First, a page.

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Ryan Broyles knows he lives unconventionally. But for this NFL free agent, it’s a different kind of unique lifestyle than most professional athletes boast about. Broyles and his family live on just $60,000 per year, even though he raked in much more than that during his time with the Detroit Lions.
The wide receiver wrote a piece in The Players’ Tribune about why he adopted this philosophy. Hint: it’s all about the future. He might still have an old car, but Broyles is looking ahead to retirement.
“I knew that even after you’ve made it to the NFL and you’re ‘living the dream,’ it can all be gone in a split second. The game, the paycheck, the spotlight — just like that, you could lose everything,” he wrote.
So what’s the big secret? For Broyles, it comes down to budgeting and then automating, so you don’t have to constantly think about money. He started right away:
So when the Lions drafted me in the second round of the 2012 draft and I got my signing bonus, the first thing I did was pay down my debts and put my bills on autopay — the first steps to getting my credit right. Then I read about things like real estate financing. Stocks. Bonds. Interest rates. Compound interest. P/E ratios.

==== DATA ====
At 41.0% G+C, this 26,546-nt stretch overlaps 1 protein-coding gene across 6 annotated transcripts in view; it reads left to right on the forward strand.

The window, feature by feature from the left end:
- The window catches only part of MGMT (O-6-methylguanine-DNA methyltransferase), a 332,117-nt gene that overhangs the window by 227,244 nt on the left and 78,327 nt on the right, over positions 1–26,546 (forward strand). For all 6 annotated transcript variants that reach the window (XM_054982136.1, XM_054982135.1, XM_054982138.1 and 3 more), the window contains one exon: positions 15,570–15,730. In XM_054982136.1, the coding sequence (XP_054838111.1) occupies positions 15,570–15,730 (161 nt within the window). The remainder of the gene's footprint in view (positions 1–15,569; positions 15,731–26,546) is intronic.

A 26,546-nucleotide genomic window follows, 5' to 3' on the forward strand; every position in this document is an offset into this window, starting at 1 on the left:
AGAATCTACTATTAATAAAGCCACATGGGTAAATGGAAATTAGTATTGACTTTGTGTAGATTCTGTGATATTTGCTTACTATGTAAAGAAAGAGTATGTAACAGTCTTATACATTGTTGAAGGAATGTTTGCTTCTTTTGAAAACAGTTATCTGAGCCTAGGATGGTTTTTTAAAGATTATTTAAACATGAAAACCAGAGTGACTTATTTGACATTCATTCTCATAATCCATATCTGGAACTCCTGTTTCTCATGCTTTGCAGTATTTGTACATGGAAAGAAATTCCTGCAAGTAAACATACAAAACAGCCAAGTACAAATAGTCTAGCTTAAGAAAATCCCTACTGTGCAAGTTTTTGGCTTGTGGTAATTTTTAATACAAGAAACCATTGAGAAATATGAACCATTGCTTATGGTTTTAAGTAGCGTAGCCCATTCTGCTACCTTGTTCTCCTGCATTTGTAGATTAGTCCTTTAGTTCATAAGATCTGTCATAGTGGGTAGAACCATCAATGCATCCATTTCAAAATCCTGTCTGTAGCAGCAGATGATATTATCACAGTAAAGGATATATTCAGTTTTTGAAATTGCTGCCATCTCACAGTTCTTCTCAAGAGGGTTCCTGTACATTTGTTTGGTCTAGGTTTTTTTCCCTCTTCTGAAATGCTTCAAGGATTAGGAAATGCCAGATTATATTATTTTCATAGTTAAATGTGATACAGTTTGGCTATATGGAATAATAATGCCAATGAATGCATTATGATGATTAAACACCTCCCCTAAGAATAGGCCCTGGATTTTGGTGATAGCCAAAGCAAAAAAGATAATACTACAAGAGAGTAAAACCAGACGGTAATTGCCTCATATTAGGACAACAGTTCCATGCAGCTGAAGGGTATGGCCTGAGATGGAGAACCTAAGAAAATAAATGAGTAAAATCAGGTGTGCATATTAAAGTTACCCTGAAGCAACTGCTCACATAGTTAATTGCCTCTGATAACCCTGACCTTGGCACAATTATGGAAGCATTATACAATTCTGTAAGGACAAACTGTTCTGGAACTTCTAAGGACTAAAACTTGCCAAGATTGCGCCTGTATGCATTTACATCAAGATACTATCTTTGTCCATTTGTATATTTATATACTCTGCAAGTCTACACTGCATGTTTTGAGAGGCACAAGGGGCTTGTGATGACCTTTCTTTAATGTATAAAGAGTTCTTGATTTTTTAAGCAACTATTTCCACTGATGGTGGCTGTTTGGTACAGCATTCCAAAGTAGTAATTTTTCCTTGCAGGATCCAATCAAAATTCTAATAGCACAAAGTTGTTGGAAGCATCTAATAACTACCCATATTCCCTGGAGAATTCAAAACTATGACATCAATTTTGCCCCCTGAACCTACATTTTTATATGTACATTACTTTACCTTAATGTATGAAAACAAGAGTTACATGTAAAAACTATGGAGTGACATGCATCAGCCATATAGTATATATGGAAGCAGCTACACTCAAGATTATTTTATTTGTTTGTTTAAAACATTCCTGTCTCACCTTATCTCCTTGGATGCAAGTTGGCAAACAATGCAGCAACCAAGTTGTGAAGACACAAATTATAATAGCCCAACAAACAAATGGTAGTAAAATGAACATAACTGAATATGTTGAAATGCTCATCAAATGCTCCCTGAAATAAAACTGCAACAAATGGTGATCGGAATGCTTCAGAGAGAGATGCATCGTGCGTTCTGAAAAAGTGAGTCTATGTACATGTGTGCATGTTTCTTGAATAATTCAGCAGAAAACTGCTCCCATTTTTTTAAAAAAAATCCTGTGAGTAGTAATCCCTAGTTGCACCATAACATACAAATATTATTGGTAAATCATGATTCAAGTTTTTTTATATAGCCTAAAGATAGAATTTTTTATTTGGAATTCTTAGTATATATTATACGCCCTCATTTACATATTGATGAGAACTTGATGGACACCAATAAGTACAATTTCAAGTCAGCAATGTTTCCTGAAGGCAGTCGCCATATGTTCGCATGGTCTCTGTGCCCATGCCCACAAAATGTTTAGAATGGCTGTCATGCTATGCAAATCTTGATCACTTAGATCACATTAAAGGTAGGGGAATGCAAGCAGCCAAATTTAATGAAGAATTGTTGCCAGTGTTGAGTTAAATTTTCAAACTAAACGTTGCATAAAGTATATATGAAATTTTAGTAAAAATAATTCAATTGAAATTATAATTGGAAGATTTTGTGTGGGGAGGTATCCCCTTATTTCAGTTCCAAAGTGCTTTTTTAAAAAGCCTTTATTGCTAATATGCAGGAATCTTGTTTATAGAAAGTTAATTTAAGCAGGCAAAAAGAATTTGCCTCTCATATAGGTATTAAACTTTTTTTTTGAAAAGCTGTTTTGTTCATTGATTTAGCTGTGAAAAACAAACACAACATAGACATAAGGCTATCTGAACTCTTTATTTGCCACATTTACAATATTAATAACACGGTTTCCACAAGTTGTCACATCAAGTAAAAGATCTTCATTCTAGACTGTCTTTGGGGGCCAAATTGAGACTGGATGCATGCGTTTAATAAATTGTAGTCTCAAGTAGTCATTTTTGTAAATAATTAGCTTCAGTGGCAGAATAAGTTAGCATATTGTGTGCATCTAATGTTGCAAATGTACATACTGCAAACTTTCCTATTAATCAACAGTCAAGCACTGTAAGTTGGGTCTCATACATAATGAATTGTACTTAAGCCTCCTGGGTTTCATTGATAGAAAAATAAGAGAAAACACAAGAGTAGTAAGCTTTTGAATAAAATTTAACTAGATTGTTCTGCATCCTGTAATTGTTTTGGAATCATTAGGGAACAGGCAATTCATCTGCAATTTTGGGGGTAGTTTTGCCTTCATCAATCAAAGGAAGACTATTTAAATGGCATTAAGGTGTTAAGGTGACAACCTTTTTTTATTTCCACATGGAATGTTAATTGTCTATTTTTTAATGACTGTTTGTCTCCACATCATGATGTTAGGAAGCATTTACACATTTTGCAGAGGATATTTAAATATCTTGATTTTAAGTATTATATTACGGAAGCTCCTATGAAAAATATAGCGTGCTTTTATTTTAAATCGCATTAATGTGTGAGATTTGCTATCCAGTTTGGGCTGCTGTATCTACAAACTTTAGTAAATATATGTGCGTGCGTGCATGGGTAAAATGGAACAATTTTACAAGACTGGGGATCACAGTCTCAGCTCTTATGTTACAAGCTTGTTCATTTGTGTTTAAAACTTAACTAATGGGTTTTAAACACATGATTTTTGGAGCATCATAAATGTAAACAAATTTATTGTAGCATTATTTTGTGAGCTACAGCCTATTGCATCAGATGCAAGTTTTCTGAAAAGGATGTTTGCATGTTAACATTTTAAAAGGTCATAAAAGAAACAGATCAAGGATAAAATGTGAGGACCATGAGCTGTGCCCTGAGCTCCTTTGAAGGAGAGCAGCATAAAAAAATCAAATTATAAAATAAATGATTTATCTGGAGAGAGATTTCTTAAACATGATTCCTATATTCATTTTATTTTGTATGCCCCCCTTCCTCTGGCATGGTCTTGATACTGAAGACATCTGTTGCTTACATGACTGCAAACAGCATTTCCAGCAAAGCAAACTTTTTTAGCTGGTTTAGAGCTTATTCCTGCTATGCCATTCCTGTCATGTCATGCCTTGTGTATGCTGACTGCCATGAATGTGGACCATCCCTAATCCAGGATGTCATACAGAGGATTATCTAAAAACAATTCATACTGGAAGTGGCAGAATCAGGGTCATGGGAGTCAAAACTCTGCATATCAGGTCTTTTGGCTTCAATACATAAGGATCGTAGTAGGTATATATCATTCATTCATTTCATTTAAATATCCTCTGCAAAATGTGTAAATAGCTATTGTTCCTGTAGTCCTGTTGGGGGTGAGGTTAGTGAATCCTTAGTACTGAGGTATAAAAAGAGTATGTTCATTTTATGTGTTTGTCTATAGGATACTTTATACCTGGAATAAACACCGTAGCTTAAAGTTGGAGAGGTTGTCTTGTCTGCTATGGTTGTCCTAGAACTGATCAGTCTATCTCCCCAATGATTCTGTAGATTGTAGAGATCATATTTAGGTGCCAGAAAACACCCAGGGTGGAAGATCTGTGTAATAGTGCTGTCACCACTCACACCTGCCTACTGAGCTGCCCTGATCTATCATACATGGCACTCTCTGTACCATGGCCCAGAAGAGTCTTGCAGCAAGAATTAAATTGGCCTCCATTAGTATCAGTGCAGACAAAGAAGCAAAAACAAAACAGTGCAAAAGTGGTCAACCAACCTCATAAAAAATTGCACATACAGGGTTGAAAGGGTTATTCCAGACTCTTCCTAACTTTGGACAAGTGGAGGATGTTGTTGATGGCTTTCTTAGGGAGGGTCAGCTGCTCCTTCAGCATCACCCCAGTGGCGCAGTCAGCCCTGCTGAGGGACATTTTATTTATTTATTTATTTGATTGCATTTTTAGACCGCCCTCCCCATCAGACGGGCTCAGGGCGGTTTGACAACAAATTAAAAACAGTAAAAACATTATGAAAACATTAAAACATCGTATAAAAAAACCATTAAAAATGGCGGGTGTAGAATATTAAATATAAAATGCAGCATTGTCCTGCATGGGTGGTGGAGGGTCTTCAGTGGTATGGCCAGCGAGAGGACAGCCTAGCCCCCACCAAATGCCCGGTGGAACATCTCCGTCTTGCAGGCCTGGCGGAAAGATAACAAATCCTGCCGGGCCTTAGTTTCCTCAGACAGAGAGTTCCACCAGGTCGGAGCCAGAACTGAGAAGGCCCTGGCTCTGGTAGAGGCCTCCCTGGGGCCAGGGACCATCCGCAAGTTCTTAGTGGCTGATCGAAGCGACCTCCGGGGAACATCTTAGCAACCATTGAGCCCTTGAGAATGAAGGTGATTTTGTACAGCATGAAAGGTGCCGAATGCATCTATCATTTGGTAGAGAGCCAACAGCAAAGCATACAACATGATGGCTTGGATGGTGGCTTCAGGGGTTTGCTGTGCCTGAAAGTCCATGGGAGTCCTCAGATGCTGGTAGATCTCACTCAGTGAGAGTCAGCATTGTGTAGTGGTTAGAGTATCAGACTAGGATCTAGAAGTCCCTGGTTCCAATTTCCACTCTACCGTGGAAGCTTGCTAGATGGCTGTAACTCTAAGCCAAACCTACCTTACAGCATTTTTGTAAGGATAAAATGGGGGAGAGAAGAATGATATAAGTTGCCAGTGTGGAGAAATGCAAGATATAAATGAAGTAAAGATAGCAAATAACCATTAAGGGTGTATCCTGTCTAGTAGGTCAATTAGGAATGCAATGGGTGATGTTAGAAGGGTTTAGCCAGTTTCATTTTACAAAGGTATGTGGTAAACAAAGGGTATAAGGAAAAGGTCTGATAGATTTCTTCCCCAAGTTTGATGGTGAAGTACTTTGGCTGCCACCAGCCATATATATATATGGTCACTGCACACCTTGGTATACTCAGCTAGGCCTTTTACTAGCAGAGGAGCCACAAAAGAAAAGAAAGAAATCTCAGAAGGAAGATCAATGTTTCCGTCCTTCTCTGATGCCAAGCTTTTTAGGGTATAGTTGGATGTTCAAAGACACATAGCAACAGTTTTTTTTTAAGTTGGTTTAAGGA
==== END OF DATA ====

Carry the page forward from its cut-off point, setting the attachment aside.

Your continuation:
Broyles says he’s well aware that many former professional athletes end up in a poor financial situation when they retire. To combat that, he decided to tell his story in The Player’s Tribune.
He also started teaching teenagers in his native Oklahoma how important it is to live below their means.
Broyles says he was inspired by his now-wife, who told him he needed to pay his bills on time to improve his credit score. He also read the book “Rich Dad, Poor Dad,” which changed his financial mindset.
“As a college kid, I paid everything late. Cell phone bills. Electric bills. Car payments. I didn’t know anything about credit, and I didn’t really care. My parents never had credit cards when I was growing up, so it was just something I never thought about. We never really talked about money or budgeting or finances in our house. My parents worked hard to provide food and shelter, but there wasn’t a lot of extra money to go around. I didn’t get an allowance. I was mowing lawns at eight years old to fund my travel to basketball camps and tournament,” he wrote.
If your bills and investments are automatically set up, you don’t have the temptation to decide you’d rather take an extra vacation or plan a big shopping trip when it’s time to make the transfers each month.
“You’ll never forget a payment again — and you’ll never be tempted to skimp on savings because you won’t even see the money going directly from your paycheck to your savings accounts,” writes personal finance author David Bach in “The Automatic Millionaire,” according to .
Whether you want to make things automatic or not, the important thing is having a budget and sticking to it.